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Why Cyber Monday proves things are not so bad after all

The festive period looms and it occurs to me that the whole idea of good will to all men doesn’t seem to extend to the political elite and a press corps bent on spreading gloom faster than the Eyjafjallajökull volcanic dust cloud. It is tough for the average Western citizen to maintain a cheery outlook on life. In fact, looking on the bright side right now will probably provoke either head-shaking pity or downright mistrust.

Apparently, consumers aren’t buying; the standard of living is set to deteriorate for years to come. The bad guys are still getting rich and the common man is still paying for it.

And yet one thing that recent turmoil has taught us is that it all comes down to one thing: confidence. If the consumers have confidence they will spend. If the markets have confidence they will lend. If the investors have confidence they will extend. It seems bizarre that the very people who have the greatest interest in building market confidence seem hell bent on keeping expectations low.  

At the time of writing, the fate of the Euro still seems to be in the balance, unemployment is crippling the chances of the younger working population in almost every Western market, and trust in politics and institutions is at an all time low.

So why (according to TheStreet.com) is it that on the 28th of November 2011, dubbed Cyber Monday in the US, did this happen:

“ComScore, which tracks Internet data, announced late Tuesday that total sales on Cyber Monday – online retail's answer to Black Friday – rose a whopping 22% from last year. According to the company, online sales totalled $1.3 billion on Monday, up from slightly more than $1 billion on Cyber Monday 2010, to mark the biggest day for online shopping in U.S. history.”

This came three days after Black Friday – the US’ biggest shopping day which saw a massive 7 per cent rise in sales year on year.

Last week, in the UK, we were hit by the country’s biggest public sector strike in a generation. Economic catastrophe?  Perhaps not. According to the Financial Times, the strike “proved a boon for Britain’s battered high streets, with official figures recording a 38 per cent increase in shopper numbers on Wednesday as public sector employees and parents of school-age children hit the stores.”

With impressive understatement, the newspaper quoted Anita Manan from Experian as saying, “Looking at the increase, you might assume the picket lines were quite quiet.”

In short, consumers are spending. And last week, the UK Office of National Statistics published their first survey of National Happiness.  To the horror of the pessimists, it appears that more than 70% of us are happy, rating our lives a surprisingly jolly 7.4 out of 10. What is going on?

2011 has seen more global change than any year I can recall, from financial to political. Yet underlying those huge shifts, the power of the internet, mobile communications and friction-free payments is enabling effective trade and open communication like never before. This technical and economic miracle is no longer news, but its effects are all the more profound for being knitted into everyday life across the globe.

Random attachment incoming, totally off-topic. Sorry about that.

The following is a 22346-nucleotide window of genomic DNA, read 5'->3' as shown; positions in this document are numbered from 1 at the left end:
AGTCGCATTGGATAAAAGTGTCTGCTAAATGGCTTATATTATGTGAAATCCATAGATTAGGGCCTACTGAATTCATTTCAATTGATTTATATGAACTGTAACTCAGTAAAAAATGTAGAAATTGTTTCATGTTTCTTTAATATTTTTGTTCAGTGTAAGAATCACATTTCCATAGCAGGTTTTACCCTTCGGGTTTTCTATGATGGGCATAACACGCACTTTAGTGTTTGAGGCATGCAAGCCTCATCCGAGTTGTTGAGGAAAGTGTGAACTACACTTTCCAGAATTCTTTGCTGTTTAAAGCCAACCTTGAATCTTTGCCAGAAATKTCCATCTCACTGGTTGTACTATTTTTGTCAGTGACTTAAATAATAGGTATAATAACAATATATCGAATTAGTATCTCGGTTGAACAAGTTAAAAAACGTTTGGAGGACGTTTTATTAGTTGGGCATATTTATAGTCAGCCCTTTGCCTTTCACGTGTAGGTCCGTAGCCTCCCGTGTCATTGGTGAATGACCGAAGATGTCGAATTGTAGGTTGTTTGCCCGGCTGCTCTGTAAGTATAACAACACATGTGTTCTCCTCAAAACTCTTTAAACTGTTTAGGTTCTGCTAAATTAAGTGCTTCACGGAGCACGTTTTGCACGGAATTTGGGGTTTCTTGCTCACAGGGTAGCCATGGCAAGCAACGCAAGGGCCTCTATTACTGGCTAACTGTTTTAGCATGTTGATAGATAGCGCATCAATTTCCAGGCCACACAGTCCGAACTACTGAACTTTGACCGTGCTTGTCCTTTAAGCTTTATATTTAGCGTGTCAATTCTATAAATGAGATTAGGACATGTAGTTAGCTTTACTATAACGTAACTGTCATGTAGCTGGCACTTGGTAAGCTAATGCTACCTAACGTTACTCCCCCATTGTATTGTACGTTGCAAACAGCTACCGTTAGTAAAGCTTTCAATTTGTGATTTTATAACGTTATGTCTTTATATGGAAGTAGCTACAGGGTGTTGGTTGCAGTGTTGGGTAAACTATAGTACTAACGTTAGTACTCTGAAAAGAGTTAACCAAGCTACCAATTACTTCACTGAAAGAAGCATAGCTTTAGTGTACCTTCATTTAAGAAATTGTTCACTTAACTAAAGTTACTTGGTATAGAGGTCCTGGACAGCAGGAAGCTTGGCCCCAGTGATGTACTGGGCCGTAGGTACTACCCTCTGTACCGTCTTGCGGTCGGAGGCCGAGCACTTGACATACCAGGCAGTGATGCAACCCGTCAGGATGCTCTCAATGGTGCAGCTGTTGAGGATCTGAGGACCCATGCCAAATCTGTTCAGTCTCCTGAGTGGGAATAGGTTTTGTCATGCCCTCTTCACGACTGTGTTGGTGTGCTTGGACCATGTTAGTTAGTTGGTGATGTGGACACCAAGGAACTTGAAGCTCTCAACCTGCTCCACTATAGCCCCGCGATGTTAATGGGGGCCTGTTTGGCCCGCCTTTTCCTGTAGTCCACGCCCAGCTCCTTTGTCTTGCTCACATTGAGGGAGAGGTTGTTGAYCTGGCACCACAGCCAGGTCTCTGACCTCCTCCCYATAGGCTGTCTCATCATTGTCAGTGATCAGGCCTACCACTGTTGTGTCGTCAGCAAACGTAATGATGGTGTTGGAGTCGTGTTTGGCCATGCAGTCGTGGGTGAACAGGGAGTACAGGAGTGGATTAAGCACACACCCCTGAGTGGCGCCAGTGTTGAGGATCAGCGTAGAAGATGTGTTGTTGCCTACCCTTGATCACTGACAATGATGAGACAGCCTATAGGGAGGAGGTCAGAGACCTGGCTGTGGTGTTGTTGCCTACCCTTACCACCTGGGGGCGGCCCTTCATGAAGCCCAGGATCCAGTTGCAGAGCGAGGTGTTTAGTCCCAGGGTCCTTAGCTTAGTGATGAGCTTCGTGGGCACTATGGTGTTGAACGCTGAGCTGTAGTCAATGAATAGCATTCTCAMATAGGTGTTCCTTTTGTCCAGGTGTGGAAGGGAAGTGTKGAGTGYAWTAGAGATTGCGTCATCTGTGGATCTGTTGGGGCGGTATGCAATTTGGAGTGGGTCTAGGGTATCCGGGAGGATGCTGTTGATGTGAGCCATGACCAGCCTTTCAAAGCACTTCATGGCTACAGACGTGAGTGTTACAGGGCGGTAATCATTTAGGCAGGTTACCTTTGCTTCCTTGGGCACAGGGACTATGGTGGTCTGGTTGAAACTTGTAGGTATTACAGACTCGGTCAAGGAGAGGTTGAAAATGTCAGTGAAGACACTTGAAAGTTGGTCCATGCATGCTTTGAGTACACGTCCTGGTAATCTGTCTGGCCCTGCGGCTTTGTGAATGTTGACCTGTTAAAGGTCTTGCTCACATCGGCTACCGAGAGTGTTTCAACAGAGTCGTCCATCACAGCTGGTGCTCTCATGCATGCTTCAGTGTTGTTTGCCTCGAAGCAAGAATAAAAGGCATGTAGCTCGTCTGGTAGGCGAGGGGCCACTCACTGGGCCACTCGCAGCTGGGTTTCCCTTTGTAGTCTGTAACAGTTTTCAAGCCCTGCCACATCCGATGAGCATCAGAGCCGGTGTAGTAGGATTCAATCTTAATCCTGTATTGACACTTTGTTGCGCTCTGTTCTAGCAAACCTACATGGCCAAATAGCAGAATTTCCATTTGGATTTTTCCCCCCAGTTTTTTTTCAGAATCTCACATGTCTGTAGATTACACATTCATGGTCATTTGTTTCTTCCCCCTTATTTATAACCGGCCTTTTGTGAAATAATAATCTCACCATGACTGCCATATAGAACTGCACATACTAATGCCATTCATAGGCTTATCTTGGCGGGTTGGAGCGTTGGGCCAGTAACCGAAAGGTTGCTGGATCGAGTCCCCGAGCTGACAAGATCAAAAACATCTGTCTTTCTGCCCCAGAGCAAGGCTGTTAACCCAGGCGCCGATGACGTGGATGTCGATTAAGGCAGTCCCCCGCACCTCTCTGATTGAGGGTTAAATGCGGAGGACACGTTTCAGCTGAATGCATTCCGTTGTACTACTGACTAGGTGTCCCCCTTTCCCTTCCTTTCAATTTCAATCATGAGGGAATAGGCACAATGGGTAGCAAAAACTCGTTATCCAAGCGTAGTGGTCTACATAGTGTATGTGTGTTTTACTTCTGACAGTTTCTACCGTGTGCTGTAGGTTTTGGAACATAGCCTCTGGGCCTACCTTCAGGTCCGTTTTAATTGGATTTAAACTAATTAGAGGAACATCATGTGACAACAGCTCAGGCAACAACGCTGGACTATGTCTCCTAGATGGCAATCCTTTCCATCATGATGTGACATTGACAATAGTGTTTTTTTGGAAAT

If the dust ever settles on the Arab Spring, the Euro crisis and the re-establishment of order in the markets, I think we will look back and see that the tremendous strides we have taken in communications and transactional technology have created a huge, sustainable improvement to the world’s economy.

In my own small way, I am proud of the fact that our technology is driving big steps in mobile and contactless payments and of the way we have been able to innovate with our banking customers. Together we are helping make the world a slightly better place.

The exciting thing is, we have only just begun. All we have to do now is cheer up the commentators.  

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Comments: (2)

A Finextra member
A Finextra member 15 December, 2011, 12:34Be the first to give this comment the thumbs up 0 likes

Nice blog and perspective.  So what you are saying is that not a lot has really changed, people still want to spend, and its all a matter of steering us in a more positive way.  It seems like only last year that we were being 'told' everything was rosy.  Well I think that was false confidence, and its hitting harder now, and will be harder still when banks turn the screws and increase rates (having increased margins).  I am leaning towards the doomsayers, and think there are a lot 'spenders' out there who ran out of slack as the cost of living has rocketed.   i.e. the Cyber Monday is more a sign of panic buying to get stuff cheaper.  In the UK, when people go under, its the state that picks up the cost, and that's the public.  So you don't want the 'survival of the fittest' approach, you need the 'those with the broader shoulders should help' approach.  Its just that those are the ones most able to avoid it (vis a vis corporate, monied and investors).

 

A Finextra member
A Finextra member 19 December, 2011, 14:53Be the first to give this comment the thumbs up 0 likes

Thanks. I dont think that nothing has changed - I recognise that the economic situation has been stress tested as never before. What I am really saying is that for the media, good news is no news and in most democracies there is a strong motivation for the opposition to paint it black, maintaining the negative pressure on market sentiment. Clearly we have huge challenges to our economies pretty well across the planet, but market sentiment is highly infectious and if we gave more even prominence to the positive and the negative, markets might just move more gradually and rationally.